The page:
Wie is more about potential, a prodigy who already was hitting the ball like a PGA Tour player when she was still wearing a retainer. She first caught players' attention while playing in a junior pro-am at the Sony Open when she was 12. Tom Lehman thought her swing was so fluid he called her the ``Big Wiesy,'' because she reminded him of Ernie Els.
 
Wednesday's announcement will end an amateur chapter in her career in which she spent more time playing against the pros. Wie already has played 24 times on the LPGA Tour, and has not missed a cut in the last two years.
 
She was runner-up at the LPGA Championship to Annika Sorenstam in June, and tied for third at the Women's British Open in July. Both are majors on the LPGA Tour.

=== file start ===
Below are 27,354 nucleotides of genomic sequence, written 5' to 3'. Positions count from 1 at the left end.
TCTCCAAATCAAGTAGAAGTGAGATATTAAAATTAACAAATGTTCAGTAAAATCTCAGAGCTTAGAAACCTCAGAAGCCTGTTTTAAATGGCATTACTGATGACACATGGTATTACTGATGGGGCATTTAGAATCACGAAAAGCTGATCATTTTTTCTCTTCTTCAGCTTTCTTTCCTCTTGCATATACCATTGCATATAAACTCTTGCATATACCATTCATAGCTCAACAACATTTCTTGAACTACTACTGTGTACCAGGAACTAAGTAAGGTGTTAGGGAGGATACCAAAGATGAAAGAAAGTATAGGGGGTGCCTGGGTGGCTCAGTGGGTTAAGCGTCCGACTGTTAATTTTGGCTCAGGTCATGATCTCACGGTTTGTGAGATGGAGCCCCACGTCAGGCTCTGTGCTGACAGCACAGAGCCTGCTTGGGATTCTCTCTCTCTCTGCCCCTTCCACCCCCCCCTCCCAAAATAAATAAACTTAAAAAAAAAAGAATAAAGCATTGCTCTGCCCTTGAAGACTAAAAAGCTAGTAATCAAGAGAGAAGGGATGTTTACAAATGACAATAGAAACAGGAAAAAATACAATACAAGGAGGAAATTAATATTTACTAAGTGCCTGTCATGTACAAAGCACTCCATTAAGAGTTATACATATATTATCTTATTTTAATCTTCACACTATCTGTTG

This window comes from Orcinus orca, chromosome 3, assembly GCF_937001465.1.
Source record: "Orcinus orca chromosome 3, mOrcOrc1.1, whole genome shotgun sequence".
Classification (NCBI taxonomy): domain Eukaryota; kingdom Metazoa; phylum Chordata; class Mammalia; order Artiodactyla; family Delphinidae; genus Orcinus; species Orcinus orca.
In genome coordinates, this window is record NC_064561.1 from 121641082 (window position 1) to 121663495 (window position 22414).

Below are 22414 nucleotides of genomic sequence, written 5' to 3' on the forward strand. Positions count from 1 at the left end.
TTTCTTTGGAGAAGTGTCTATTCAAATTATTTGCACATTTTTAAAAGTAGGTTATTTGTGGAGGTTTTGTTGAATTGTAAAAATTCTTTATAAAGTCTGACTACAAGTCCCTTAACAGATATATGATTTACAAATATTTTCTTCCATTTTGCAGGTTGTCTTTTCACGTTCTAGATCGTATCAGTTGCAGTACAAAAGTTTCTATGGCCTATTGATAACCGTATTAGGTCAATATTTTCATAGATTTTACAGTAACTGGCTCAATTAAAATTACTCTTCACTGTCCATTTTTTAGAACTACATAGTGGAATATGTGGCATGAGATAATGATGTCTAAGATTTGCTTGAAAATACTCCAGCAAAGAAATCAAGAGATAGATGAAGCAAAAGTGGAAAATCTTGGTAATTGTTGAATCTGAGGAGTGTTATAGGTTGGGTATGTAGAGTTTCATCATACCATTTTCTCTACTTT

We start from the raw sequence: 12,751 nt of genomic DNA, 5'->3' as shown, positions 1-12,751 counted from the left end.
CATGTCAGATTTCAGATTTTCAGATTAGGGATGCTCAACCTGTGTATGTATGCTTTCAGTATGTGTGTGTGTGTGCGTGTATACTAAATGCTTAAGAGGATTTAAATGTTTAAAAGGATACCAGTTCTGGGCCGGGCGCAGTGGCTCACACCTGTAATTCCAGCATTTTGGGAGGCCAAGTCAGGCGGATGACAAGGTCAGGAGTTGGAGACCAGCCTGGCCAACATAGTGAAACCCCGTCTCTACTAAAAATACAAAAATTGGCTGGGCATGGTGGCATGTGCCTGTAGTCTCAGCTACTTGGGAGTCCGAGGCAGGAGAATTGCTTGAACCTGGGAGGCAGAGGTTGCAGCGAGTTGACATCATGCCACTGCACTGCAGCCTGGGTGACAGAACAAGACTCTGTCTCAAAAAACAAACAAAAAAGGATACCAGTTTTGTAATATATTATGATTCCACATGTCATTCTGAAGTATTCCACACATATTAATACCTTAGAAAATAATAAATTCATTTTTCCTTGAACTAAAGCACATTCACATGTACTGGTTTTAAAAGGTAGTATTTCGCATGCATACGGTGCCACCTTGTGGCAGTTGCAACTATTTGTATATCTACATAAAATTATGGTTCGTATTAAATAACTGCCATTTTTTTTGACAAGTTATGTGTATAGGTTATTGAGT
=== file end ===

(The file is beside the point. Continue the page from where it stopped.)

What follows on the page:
Wie also has competed five times against the men, without making a cut -- three on the PGA Tour, once on the Nationwide Tour and once on the Canadian Tour.
 
Her father said his daughter's routine would not change despite her status as a professional and the amount of money she will earn. B.J. Wie said he would stay at the University of Hawaii, where he is a professor, and Michelle would spend her final two years at Punahou School before going to college.
 
Wie will not challenge the LPGA Tour's policy that members be 18 years old. Instead, she will take sponsor's exemptions -- a maximum of six on the LPGA Tour, excluding the U.S. Women's Open or the Women's British Open. She can take up to seven on the PGA Tour, although it is not likely she will accept that many.
 
The announcement comes a week before her final LPGA Tour start to deflect some of the media attention. Some have scrutinized Wie the last two years for not playing more against girls her own age to pile up trophies.